In picking Rep. Paul Ryan, the House budget committee chairman, as his vice presidential nominee, Mitt Romney has obviously attempted to reset the tone and scope of the presidential debate. Yet the quandary that poses for Romney is undeniable.
Ryan's House-approved budgets the past two years aim to: gut Medicare and turn it into to a declining voucher program; diminish and privatize Social Security; cut Medicaid for the poor and its nursing home coverage for formerly middle-class Americans; slash safety spending by 60 percent; reduce student aid; give more tax breaks to corporations and the ultra-wealthy; and raise taxes on the nation's broad middle class, mainly by eliminating their tax breaks, including home mortgages. But it still doesn't project a balanced budget until 2040, largely because it calls for huge tax cuts for corporations and the rich, and a promise to keep raising the Pentagon's budget with inflation.
Romney can hardly advance that documented fiscal approach as his own agenda and win the presidency. So it's no coincidence that within a day of announcing his choice of Ryan and basking in the tea party limelight with him, Romney quietly began spreading the word that Ryan's budget views would not rule his policies. Which raises the questions, why Ryan, and what, specifically, are Romney's own fiscal goals?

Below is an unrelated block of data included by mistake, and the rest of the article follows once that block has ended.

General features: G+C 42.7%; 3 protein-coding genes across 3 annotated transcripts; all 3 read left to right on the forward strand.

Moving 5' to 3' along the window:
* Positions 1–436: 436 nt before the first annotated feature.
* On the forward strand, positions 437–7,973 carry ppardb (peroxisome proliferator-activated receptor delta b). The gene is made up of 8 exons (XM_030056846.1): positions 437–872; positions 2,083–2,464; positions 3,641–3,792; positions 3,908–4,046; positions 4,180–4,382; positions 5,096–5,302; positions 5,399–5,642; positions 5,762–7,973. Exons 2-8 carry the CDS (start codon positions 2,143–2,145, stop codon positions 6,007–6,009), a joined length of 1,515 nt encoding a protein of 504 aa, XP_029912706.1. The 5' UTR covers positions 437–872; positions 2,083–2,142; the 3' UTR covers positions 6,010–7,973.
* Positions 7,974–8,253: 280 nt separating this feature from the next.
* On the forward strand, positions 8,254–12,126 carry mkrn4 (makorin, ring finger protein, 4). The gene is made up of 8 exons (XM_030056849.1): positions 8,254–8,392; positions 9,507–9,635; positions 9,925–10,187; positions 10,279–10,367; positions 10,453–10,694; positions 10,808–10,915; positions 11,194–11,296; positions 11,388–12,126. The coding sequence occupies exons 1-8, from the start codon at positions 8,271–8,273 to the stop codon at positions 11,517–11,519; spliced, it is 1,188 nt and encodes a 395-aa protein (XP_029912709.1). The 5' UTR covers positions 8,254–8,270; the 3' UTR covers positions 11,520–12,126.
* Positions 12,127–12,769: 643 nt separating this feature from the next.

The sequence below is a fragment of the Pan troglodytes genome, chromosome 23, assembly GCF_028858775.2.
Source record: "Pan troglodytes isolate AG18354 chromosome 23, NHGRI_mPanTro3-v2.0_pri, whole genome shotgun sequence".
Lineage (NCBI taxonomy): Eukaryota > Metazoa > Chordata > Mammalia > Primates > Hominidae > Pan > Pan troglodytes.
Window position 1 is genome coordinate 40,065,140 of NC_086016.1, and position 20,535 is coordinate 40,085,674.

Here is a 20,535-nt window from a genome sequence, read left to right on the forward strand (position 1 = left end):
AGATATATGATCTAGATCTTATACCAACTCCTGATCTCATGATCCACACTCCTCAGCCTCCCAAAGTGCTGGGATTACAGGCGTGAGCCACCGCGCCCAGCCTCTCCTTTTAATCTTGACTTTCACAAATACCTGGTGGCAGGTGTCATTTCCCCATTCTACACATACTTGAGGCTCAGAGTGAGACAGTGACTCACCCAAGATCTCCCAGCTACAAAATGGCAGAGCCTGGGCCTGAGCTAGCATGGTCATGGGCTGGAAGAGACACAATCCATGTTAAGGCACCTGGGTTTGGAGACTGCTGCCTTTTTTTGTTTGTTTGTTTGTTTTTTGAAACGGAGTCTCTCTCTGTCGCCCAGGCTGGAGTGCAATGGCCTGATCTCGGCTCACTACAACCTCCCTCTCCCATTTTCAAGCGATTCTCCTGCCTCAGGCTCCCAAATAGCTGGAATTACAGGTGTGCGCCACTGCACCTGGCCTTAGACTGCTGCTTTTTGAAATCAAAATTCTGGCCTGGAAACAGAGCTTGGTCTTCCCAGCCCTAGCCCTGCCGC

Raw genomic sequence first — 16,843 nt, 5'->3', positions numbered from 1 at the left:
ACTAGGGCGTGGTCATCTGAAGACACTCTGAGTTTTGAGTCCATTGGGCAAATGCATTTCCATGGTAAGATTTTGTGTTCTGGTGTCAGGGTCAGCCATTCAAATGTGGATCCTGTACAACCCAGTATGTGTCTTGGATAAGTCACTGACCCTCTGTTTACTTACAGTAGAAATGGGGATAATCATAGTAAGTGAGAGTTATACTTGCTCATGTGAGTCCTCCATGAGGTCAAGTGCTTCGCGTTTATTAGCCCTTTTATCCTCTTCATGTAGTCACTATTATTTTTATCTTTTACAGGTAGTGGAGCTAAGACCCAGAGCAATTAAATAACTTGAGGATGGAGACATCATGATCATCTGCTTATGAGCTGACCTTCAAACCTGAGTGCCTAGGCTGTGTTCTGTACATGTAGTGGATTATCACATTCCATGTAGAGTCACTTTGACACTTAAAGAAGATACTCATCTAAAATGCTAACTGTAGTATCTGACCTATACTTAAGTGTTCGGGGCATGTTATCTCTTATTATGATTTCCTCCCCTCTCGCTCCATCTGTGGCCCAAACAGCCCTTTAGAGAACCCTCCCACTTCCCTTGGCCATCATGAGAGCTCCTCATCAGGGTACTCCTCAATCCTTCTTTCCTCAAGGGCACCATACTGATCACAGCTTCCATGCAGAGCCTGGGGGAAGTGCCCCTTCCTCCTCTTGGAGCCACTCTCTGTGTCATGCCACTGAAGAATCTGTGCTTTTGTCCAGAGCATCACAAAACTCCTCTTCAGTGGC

The answer to "why Ryan" is that Romney expects Ryan's bent for social extremism will boost the GOP's tea party turnout in November. That's certainly the way conservatives are reading it. Americans for Limited Government, for example, asserted Monday that Ryan's proposals now will be "front and center in the presidential campaign going forward."
But with Romney already feeling compelled to dismiss Ryan's budget leadership over extremists in the House, it's clear that Romney just wants the image of Ryan, without the substance or the baggage.
Never mind. Romney can't run well with Ryan, and simultaneously run away from the reason he picked him. He now owns Ryan's fiscal policies, and he will delineated by them -- largely because he articulated support for Ryan's unbalanced approach during the primaries, while Newt Gingrich rejected them as "right-wing social engineering."
In any case, Romney's own promises to cut taxes on dividends, capital gains the higher income tax margins -- all cuts that most benefit the top tier of the top 1 percent -- effectively proposes substantially deeper tax cuts than the disastrous cuts that George W. Bush cuts of 2001 and 2003.
In fact, the Romney/Ryan team presents Americans with a stark choice. Turning ever further to the right, where rich corporations and individuals are given what they want, where health care reform is denied, and where 60 percent of the nation's safety net is eliminated, is not a sane route for this nation to take. It would hurt 95 percent of Americans, and leave those most in need without the leavening hand of government when they are unemployed, uninsured, young and poor, old and vulnerable, seeking college aid or food stamps or care for chronic conditions. This direction, as the nation's Catholic bishops have warned, is essentially immoral.
The November election has now become a referendum on the nation's moral character and future prosperity: a choice between looking out for the common good, or nurturing a Darwinian rapaciousness.